I transcribed that first interview and it appeared in 1977 in a small, limited print run fanzine (a self-published magazine on a particular topic) devoted to animation history called Mindrot.
Living in the Los Angeles area, I had the opportunity to go to animation film festivals, comic conventions that had animation programs, and a variety of other events that had an animation connection. Later, when I was older, I was invited to parties where animators who had too much beer told some amazing stories.
My family also subscribed to the Los Angeles Times, the Los Angeles Herald-Examiner, the Los Angeles Daily News, and the Glendale News-Press, and all of those newspapers often had feature stories about animation that included interesting quotes and stories.
Because so little accurate information existed about animation in print, I began writing a continuing column with the information I had gathered and could verify for Mindrot entitled “harlequin” that was “news, notes and quotes to amuse folks” and filled with short anecdotes about animation and the people who worked in animation.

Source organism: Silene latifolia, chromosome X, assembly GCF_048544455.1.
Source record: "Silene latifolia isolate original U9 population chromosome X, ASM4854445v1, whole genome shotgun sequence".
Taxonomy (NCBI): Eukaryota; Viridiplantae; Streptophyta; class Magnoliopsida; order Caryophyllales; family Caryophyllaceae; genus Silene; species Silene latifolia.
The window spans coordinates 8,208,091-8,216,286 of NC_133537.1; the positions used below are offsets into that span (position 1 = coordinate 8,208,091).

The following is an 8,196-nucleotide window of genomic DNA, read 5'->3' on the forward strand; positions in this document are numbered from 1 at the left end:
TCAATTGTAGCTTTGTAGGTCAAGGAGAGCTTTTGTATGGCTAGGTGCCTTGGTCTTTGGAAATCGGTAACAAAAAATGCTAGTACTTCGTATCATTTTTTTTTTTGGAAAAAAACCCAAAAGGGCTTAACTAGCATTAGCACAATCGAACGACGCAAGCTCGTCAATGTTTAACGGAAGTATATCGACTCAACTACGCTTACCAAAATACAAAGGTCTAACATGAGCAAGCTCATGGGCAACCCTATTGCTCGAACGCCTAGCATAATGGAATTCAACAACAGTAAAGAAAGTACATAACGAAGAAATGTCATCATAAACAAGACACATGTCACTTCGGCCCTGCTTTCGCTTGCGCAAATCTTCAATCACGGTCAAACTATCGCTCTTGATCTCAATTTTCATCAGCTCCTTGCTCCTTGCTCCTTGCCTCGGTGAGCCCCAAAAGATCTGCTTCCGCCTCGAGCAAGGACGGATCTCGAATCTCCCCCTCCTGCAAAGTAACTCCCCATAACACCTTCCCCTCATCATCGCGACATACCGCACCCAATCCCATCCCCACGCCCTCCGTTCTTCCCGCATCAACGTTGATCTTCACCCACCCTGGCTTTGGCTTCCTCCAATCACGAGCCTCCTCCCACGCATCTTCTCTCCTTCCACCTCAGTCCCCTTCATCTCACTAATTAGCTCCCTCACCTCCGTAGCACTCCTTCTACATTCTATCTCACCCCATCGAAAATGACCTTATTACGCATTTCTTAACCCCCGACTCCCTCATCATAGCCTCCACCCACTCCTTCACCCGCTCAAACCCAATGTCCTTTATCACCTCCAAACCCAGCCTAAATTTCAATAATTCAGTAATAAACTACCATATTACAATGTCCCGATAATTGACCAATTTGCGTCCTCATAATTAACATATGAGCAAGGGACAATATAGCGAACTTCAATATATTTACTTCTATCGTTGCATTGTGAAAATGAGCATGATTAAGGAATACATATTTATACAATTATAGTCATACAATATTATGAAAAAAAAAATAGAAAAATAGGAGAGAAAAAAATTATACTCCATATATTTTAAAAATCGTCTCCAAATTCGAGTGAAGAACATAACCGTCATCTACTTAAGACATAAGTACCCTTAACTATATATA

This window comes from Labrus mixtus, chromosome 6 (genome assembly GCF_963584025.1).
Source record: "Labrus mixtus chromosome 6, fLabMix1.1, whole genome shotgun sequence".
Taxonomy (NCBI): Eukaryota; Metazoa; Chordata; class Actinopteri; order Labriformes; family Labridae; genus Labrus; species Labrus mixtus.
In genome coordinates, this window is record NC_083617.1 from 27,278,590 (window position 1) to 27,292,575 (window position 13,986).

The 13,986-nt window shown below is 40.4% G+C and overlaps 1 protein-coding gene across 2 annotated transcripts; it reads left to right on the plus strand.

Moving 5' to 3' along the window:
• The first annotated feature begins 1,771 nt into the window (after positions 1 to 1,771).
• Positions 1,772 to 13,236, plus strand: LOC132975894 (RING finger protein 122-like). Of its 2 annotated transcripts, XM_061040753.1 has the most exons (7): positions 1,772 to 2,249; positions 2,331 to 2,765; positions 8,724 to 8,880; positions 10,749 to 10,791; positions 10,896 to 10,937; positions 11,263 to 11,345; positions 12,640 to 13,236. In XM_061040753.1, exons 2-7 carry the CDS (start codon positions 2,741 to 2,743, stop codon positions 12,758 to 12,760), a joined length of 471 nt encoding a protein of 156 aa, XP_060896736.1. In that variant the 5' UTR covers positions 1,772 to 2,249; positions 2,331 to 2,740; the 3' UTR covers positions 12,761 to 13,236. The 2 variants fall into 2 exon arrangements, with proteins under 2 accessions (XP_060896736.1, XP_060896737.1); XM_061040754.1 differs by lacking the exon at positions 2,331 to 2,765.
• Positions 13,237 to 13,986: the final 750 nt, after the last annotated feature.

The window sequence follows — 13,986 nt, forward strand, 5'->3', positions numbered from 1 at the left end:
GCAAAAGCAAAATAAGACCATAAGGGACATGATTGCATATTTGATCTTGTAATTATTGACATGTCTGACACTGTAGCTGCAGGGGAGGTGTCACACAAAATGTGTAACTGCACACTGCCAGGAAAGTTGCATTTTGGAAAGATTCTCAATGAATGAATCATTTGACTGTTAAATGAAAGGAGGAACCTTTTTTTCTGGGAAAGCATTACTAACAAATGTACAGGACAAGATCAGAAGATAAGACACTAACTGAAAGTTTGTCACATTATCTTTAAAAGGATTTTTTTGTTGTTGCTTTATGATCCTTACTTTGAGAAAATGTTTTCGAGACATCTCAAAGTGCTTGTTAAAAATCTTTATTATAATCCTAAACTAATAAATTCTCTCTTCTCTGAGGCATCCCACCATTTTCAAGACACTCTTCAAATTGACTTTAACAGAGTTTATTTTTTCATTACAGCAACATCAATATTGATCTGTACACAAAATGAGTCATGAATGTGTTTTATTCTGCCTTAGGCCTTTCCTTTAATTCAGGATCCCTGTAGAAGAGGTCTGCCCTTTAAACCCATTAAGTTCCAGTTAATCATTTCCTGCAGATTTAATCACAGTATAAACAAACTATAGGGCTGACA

Over the years, I wrote a similar column under various titles like “suspended animation”, “cel break”, and “animated news” for a multitude of other fanzines and magazines.
In 1986, I began writing a monthly column entitled “Animation Anecdotes” for Animation Magazine. I continued to write the column for a decade until the magazine shifted its focus away from historical material.
My friend and writing/business partner John Cawley coined the term “Animation Anecdotes” for me to use, and it perfectly described what I had been writing.